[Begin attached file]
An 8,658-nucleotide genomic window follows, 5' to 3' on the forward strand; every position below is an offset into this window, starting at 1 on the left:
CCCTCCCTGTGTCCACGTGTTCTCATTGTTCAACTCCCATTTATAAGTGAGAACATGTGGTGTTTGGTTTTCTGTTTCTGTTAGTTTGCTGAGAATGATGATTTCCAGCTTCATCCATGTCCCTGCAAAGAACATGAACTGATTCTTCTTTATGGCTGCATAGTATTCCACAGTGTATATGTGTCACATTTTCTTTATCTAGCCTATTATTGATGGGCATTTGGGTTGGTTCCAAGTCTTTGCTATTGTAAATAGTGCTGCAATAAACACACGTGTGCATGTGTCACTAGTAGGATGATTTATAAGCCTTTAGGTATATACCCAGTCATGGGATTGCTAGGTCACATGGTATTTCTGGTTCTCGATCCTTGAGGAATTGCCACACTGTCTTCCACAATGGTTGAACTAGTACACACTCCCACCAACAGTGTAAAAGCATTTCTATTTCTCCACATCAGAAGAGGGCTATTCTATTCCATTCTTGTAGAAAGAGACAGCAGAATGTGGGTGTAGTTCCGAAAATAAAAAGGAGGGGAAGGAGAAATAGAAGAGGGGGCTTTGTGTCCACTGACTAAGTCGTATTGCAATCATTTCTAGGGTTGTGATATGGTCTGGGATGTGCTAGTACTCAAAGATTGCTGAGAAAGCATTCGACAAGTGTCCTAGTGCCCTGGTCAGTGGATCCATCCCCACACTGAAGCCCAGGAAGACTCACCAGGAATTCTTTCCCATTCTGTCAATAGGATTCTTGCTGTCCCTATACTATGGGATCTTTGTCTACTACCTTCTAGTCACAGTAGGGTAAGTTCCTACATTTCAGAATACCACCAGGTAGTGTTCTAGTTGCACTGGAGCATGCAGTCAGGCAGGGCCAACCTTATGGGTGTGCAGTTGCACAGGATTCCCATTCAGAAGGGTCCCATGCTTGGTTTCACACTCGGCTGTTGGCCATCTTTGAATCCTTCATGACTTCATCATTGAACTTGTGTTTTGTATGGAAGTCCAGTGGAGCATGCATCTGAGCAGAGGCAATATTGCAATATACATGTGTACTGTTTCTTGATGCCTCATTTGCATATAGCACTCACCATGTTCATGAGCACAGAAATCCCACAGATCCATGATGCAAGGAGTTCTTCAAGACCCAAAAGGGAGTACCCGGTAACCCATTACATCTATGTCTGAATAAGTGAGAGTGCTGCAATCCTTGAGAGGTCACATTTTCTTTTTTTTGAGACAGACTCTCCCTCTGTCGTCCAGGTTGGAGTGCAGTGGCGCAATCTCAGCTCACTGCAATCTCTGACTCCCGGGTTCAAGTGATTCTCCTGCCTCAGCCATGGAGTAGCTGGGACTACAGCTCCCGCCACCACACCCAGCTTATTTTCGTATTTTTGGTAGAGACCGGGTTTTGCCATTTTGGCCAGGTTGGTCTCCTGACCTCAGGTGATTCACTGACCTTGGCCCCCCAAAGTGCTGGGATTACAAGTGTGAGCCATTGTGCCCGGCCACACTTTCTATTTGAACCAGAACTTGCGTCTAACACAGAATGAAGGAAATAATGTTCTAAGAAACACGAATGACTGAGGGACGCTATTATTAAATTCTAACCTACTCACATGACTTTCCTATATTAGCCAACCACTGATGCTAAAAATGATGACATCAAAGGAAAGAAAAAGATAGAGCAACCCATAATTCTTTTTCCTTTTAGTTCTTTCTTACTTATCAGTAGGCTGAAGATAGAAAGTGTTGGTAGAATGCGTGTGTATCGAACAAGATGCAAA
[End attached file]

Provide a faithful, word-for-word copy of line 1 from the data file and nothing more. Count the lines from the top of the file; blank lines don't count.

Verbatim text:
An 8,658-nucleotide genomic window follows, 5' to 3' on the forward strand; every position below is an offset into this window, starting at 1 on the left: